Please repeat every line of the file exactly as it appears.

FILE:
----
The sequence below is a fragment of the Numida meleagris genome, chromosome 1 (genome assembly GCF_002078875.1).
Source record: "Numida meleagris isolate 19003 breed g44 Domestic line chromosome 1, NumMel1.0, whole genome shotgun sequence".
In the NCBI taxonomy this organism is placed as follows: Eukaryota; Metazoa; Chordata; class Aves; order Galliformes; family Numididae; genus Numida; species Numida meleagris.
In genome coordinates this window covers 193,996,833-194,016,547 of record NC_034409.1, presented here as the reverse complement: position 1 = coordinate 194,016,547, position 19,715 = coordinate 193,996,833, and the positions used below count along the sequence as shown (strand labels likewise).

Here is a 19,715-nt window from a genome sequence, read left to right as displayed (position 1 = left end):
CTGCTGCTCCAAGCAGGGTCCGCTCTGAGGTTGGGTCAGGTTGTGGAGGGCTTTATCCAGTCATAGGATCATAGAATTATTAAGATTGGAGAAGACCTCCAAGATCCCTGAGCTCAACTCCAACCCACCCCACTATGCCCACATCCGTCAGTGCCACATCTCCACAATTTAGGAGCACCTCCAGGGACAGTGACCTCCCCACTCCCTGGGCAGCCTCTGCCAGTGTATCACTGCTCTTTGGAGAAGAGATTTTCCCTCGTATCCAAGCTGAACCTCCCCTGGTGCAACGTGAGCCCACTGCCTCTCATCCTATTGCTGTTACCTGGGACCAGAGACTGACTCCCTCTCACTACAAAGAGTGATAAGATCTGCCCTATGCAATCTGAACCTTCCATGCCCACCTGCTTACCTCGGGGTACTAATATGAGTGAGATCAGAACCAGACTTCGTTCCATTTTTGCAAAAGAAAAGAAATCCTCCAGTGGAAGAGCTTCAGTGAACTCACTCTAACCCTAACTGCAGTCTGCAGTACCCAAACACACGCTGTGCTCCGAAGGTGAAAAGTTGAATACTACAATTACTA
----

The sequence below is a fragment of the Numida meleagris genome, chromosome 1 (genome assembly GCF_002078875.1).
Source record: "Numida meleagris isolate 19003 breed g44 Domestic line chromosome 1, NumMel1.0, whole genome shotgun sequence".
In the NCBI taxonomy this organism is placed as follows: Eukaryota; Metazoa; Chordata; class Aves; order Galliformes; family Numididae; genus Numida; species Numida meleagris.
In genome coordinates this window covers 193,996,833-194,016,547 of record NC_034409.1, presented here as the reverse complement: position 1 = coordinate 194,016,547, position 19,715 = coordinate 193,996,833, and the positions used below count along the sequence as shown (strand labels likewise).

Here is a 19,715-nt window from a genome sequence, read left to right as displayed (position 1 = left end):
CTGCTGCTCCAAGCAGGGTCCGCTCTGAGGTTGGGTCAGGTTGTGGAGGGCTTTATCCAGTCATAGGATCATAGAATTATTAAGATTGGAGAAGACCTCCAAGATCCCTGAGCTCAACTCCAACCCACCCCACTATGCCCACATCCGTCAGTGCCACATCTCCACAATTTAGGAGCACCTCCAGGGACAGTGACCTCCCCACTCCCTGGGCAGCCTCTGCCAGTGTATCACTGCTCTTTGGAGAAGAGATTTTCCCTCGTATCCAAGCTGAACCTCCCCTGGTGCAACGTGAGCCCACTGCCTCTCATCCTATTGCTGTTACCTGGGACCAGAGACTGACTCCCTCTCACTACAAAGAGTGATAAGATCTGCCCTATGCAATCTGAACCTTCCATGCCCACCTGCTTACCTCGGGGTACTAATATGAGTGAGATCAGAACCAGACTTCGTTCCATTTTTGCAAAAGAAAAGAAATCCTCCAGTGGAAGAGCTTCAGTGAACTCACTCTAACCCTAACTGCAGTCTGCAGTACCCAAACACACGCTGTGCTCCGAAGGTGAAAAGTTGAATACTACAATTACTA